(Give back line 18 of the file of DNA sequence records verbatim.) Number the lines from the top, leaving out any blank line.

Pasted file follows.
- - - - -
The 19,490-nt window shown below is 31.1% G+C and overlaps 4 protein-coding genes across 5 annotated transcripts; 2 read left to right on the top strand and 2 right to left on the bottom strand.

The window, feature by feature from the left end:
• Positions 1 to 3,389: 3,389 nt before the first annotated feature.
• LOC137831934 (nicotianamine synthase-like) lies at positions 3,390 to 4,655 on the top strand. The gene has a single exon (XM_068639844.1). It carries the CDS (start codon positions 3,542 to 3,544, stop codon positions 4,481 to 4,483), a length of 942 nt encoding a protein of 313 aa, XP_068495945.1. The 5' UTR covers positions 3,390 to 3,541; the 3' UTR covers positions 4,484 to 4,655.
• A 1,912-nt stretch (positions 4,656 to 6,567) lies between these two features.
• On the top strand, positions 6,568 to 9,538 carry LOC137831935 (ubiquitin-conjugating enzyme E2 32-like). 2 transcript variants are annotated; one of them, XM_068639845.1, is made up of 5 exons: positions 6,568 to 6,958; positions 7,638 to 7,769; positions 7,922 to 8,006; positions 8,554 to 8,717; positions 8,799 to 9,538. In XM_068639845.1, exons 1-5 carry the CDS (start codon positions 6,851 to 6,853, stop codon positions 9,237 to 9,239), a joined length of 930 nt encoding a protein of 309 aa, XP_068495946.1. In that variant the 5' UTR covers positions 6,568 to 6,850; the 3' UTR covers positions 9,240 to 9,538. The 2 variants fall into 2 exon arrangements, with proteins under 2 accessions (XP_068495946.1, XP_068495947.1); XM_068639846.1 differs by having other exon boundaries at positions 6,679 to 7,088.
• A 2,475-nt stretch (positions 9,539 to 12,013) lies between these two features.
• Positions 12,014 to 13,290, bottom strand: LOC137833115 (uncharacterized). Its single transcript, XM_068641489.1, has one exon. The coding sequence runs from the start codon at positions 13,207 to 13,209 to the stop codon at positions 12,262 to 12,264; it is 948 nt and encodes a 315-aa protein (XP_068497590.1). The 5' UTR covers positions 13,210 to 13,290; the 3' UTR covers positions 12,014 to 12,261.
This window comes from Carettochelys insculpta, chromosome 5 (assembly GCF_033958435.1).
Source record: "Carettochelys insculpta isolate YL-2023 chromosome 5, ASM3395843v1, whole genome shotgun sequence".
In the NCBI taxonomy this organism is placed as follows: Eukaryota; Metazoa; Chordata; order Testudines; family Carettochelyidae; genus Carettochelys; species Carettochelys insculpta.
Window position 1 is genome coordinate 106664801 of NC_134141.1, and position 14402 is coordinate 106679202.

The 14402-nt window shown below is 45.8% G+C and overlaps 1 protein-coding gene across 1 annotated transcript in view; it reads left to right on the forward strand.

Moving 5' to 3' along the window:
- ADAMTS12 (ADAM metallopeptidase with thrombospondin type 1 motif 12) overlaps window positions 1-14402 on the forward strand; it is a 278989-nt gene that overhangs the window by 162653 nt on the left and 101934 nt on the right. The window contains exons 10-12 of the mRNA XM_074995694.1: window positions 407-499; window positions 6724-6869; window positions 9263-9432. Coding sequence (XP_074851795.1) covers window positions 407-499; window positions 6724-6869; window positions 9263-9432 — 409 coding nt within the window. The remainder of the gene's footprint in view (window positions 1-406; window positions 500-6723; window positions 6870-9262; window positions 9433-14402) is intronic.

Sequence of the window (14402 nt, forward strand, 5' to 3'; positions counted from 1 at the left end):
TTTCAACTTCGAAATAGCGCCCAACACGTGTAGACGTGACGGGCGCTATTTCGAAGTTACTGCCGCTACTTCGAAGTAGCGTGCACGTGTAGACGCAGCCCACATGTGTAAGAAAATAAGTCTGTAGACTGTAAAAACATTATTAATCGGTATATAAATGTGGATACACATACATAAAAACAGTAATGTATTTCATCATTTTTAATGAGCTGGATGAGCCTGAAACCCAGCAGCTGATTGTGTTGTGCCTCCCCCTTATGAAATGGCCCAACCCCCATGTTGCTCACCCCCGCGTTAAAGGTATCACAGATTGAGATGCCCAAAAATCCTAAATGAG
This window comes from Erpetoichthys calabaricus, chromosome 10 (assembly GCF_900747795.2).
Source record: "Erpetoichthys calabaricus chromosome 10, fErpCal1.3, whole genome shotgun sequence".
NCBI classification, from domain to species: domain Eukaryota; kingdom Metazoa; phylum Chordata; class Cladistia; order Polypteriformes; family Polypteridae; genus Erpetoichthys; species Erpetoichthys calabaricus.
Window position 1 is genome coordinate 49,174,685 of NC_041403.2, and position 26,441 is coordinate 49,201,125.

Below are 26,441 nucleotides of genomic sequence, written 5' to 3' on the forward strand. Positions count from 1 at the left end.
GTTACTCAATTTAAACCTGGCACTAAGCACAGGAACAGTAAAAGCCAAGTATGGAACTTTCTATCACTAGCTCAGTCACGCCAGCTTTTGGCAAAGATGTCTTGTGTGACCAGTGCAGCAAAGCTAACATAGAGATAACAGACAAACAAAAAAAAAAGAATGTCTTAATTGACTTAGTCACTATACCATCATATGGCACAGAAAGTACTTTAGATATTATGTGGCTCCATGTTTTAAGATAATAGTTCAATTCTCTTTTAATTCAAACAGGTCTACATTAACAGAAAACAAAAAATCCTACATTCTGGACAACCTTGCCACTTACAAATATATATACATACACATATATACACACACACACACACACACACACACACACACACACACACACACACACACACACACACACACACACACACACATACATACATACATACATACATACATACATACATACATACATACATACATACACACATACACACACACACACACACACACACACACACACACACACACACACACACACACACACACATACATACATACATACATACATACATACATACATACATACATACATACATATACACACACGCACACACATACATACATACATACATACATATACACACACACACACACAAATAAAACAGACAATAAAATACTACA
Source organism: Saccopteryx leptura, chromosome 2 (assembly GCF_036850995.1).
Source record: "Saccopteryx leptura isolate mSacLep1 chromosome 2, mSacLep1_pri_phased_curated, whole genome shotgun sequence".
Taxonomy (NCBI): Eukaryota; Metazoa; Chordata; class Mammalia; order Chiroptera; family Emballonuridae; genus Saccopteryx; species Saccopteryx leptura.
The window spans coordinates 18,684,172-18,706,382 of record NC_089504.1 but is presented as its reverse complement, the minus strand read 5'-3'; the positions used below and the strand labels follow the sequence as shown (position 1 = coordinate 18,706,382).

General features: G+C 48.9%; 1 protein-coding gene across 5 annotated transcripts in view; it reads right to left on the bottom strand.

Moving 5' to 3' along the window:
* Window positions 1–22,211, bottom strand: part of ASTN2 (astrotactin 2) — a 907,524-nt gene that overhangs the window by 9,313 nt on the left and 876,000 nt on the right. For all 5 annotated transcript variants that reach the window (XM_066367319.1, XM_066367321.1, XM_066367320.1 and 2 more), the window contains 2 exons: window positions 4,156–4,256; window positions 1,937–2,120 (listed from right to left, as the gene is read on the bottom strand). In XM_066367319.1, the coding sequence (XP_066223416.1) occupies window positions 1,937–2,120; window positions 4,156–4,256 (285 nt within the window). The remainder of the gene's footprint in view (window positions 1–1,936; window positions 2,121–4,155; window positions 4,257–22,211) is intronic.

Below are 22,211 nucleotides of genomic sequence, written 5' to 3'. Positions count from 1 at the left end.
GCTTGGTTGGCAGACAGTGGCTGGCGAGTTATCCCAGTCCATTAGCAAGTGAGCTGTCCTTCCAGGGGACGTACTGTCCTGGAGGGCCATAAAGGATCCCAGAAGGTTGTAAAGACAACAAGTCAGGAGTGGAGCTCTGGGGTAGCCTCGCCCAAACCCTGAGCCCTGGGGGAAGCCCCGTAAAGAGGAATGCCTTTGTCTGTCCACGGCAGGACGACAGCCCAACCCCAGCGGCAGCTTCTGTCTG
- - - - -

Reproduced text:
This window comes from Erpetoichthys calabaricus, chromosome 10 (assembly GCF_900747795.2).